BAGHDAD, Iraq (AP) – An alliance of major Shiite religious parties, which swept Iraq”s historic election in January, has agreed to remain together to contest next month”s parliamentary ballot, an official said Friday.
Meanwhile, roadside bombs killed two American soldiers in Baghdad and in Ramadi, west of the capital, on Thursday, raising the number of members of the U.S. military who have died since the beginning of the Iraq war in March 2003 to 2,007, according to an AP count.
The decision by the United Iraqi Alliance to stay unified could ensure that its religious parties, which all have strong Iranian ties, remain a prominent force in Iraq”s next parliament.
The alliance”s move also appeared to indicate that the national election on Dec. 15 will once again be contested along ethnic and sectarian lines: the main Shiite coalition, secular alliances of Shiites and Sunnis, and separate Sunni Arab and Kurdish slates.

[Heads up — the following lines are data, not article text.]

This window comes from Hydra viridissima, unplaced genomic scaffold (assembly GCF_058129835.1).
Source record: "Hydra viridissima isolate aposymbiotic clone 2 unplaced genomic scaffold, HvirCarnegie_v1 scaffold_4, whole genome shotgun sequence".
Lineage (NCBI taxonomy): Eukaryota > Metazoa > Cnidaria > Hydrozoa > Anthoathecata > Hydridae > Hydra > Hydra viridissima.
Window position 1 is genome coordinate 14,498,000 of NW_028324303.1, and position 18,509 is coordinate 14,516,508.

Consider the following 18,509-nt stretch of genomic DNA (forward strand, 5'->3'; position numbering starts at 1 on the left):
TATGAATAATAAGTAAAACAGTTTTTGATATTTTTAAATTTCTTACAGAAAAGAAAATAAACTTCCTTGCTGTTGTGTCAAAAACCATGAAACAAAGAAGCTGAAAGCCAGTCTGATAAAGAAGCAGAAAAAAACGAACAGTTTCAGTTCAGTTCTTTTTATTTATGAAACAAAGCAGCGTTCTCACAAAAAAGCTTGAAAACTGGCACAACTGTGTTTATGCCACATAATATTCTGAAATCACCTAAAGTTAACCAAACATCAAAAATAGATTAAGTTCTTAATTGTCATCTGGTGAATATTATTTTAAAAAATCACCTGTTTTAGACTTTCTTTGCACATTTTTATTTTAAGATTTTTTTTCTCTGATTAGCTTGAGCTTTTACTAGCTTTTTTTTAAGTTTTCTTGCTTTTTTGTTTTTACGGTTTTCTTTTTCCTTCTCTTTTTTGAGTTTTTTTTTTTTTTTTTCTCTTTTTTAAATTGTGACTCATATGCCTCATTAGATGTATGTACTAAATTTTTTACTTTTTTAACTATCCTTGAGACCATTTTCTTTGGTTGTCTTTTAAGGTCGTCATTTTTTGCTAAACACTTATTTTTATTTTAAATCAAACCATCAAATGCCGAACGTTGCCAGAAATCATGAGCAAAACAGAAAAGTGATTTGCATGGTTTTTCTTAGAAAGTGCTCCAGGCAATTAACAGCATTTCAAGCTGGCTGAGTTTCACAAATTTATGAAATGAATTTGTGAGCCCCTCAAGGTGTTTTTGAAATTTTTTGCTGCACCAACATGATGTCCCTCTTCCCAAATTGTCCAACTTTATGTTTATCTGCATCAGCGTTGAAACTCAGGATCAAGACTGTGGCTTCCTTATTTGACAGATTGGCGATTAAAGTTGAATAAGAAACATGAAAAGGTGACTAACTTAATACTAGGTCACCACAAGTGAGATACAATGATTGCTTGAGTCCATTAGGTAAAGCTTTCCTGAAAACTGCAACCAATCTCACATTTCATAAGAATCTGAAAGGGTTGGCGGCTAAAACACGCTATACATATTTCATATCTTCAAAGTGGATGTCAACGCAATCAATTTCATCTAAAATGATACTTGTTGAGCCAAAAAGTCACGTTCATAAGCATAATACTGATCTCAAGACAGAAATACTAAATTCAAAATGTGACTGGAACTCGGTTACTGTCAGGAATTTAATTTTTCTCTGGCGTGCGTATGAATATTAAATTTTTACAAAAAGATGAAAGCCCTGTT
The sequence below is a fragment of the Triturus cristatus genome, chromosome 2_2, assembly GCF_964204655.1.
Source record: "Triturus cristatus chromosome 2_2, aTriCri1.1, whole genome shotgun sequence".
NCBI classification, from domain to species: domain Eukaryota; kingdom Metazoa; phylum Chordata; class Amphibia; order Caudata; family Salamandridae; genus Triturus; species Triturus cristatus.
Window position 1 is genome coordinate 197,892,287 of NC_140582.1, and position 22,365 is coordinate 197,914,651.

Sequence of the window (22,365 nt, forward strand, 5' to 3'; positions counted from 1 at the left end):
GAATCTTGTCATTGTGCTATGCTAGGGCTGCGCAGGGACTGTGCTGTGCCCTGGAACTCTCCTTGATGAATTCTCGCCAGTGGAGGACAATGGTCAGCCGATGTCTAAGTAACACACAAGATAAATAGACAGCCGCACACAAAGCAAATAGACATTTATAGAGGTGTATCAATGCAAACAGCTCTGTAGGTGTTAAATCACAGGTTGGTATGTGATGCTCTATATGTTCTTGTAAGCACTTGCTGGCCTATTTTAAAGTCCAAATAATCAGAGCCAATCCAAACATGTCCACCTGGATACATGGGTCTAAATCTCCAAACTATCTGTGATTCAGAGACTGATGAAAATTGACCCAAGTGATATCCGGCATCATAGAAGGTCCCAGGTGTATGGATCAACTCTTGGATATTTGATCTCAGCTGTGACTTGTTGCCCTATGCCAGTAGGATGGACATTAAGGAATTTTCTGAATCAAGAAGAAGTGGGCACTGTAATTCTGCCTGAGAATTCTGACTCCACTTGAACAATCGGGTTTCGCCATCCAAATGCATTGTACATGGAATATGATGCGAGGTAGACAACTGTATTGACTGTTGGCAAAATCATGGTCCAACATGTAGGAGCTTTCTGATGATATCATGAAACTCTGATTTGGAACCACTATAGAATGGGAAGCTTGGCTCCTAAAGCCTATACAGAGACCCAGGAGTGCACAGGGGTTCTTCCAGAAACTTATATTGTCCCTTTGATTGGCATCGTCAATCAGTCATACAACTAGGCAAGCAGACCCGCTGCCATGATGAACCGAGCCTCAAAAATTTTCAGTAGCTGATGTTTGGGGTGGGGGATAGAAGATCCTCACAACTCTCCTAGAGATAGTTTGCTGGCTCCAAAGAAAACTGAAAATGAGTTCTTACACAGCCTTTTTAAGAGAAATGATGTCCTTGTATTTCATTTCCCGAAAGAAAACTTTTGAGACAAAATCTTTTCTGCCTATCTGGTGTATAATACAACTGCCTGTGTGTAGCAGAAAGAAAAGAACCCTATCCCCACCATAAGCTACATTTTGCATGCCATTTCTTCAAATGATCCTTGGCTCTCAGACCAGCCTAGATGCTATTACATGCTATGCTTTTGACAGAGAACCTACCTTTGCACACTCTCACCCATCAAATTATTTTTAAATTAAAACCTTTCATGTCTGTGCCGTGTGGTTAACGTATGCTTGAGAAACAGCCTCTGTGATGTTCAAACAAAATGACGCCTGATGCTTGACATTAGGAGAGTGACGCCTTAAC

But behind-the-scene talks by the parties were still under way ahead of Friday night”s deadline for them to submit their final list of coalition candidates to the Independent Electoral Commission in Iraq, or IECI.
The United Iraqi Alliance includes Prime Minister Ibrahim al-Jaafari”s Dawa Party, Shiite cleric Abdel-Aziz al-Hakim”s Supreme Council of the Islamic Revolution in Iraq, the Sadrist movement of radical Shiite cleric Muqtada al-Sadr, and Fadhila party, a Shiite group whose spiritual leader is al-Sadr”s late father, Grand Ayatollah Mohammed Sadiq al-Sadr.